19 April 2012
David Wild’s Jazzpaths is a personal and poetic ‘photomemento’
David Wild’s Jazzpaths is labelled a ‘photomemento’. It is a carefully printed hardback collection of mid-1960s impressions, in images and prose, formed during the author’s two-year stint in the United States. It is closer to poetry or oral history, however, than a conventional autobiography or photobook.
Wild’s memories of his encounters with jazz have a stream-of-consciousness quality. Reminiscences about family, friends and workmates loop and blur back into descriptions and images of nights spent listening at close range to some of the great individuals of jazz. These include John Coltrane (below), Miles Davis, Tony Williams, Horace Silver, Pharoah Sanders and the musicians who would become the Art Ensemble of Chicago.
The photographs capture the musicians at different moments: in full-flight improvisation; listening hard; in rehearsal; or kicking back after a gig. The best pictures show Wild’s love of the music in a manner that’s unforced and flowing.
In addition to the text and mainly black and white photos are a number of photomontages (above and below). These may be less ingenious and studied than those in Wild’s brilliant book about European Modernism, Fragments of Utopia (also published by Hyphen, though now out of print). However they still convey Wild’s vivid experiences in a way that combines the urgent immediacy of jazz performance with a cool but sympathetic depiction of urban realities.
Wild’s day job during this time was as an architect, and one series of photos shows life (and attempts to improve it) in St Louis’ notorious Pruitt-Igoe housing complex, whose 1972 demolition is cited by Charles Jencks and other architectural critics as the start of the postmodern era.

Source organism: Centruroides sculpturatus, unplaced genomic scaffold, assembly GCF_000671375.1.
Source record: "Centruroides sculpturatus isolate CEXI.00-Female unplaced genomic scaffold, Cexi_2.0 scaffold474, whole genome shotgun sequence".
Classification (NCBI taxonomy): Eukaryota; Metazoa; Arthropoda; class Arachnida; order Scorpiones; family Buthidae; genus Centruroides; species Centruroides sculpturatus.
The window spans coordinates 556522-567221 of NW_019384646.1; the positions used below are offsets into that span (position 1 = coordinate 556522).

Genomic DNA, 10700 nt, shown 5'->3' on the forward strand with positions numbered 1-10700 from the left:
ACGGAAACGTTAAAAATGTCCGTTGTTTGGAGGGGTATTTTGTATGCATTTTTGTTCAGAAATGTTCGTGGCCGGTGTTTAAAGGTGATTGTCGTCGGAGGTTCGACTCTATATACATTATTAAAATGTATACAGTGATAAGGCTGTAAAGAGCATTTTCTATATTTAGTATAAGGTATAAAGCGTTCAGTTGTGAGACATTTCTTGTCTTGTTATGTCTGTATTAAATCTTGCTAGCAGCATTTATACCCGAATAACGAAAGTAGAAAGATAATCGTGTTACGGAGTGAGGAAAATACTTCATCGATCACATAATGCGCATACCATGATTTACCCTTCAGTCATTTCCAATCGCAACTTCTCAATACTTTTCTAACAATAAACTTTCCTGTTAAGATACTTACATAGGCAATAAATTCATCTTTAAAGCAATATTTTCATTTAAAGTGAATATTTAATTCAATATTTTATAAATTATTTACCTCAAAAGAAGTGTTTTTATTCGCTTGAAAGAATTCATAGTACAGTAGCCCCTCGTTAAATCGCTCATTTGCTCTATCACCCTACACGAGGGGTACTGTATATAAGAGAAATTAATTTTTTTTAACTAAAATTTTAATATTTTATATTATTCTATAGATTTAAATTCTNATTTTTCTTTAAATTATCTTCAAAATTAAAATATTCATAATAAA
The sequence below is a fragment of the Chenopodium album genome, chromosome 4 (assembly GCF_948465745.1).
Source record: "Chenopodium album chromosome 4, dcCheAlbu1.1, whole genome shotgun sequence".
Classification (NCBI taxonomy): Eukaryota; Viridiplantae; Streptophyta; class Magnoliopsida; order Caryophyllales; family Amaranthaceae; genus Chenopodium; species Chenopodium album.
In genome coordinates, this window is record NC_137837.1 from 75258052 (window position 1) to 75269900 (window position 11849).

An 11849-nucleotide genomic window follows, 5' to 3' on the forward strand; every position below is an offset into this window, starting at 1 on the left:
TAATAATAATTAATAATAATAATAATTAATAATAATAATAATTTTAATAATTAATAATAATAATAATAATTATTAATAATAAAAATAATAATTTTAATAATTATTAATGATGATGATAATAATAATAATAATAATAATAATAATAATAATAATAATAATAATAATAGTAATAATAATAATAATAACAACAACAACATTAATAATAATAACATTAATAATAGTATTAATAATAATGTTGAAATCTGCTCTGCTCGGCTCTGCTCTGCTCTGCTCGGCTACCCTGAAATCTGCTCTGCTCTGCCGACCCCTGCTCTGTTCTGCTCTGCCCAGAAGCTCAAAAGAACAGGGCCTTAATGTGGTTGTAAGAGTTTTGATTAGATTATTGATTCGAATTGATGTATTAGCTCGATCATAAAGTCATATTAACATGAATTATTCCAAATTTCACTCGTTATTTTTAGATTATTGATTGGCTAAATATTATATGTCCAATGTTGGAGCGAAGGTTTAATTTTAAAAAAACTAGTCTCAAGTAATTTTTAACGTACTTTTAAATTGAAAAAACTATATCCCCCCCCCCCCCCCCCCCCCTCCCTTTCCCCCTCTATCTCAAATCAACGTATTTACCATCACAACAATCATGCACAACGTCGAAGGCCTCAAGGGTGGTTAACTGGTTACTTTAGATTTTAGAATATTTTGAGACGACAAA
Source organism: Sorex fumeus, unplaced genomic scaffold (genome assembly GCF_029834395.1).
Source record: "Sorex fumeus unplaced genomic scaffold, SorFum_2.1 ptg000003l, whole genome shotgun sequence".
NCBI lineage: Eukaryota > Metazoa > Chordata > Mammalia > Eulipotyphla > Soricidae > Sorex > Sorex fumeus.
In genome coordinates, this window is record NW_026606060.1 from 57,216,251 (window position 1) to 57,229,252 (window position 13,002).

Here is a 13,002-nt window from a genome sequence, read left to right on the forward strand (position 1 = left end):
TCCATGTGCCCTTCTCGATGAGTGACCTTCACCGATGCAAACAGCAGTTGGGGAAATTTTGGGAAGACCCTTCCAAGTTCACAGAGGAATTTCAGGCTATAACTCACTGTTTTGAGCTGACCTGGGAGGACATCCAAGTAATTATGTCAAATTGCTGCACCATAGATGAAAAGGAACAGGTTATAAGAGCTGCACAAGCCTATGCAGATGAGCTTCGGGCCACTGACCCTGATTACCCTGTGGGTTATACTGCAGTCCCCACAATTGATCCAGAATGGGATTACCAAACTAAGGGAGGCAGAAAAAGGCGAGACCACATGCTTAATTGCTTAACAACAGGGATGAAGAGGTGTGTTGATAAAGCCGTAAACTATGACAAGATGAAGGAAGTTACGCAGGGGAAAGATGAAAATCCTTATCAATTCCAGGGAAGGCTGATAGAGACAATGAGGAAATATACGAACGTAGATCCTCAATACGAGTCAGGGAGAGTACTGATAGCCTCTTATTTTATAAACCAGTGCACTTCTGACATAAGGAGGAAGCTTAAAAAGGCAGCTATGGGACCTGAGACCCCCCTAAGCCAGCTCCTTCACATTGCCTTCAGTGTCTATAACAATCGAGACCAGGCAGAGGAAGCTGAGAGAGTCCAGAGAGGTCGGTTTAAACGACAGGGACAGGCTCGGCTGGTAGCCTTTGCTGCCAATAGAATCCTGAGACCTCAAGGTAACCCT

His text and captions express the excitement and conflicting messages of a crucial period in US culture, but the effect is often that of an extended anecdote, with digressions rather than straightforward description or reportage, and in this Jazzpaths resembles some of the loved by jazz the author (and his publisher, Hyphen’s Robin Kinross: see Rick Poynor's interview in Eye 80).
Wild drops in splashes of violent colour (gunshots in the night, a knife under a pillow) and documentary evidence (news cuttings, billboard graphics) but these are left unresolved, like the hallucinatory clues in Antonioni’s film Blow-Up. Sometimes the photos and collages interrupt in the same way: Wild isn’t trying to explain or proselytise, but he leaves some telling impressions in our path.
And in these aspects, Jazzpaths feels more like an artefact from the Modernist mid-1960s than a contemporary book, and it ends abruptly when Wild returns to a ‘dinky’ Britain intoxicated by Sgt Pepper’s, and his friend Peter Cook calls him to tell him that Coltrane has died. Jazzpaths’ awkward yet sustained poetic mood gives the work a special place in the history of jazz photography.
Jazzpaths: an American photomemento by David Wild is published by Hyphen Press, RRP £20 ($35).
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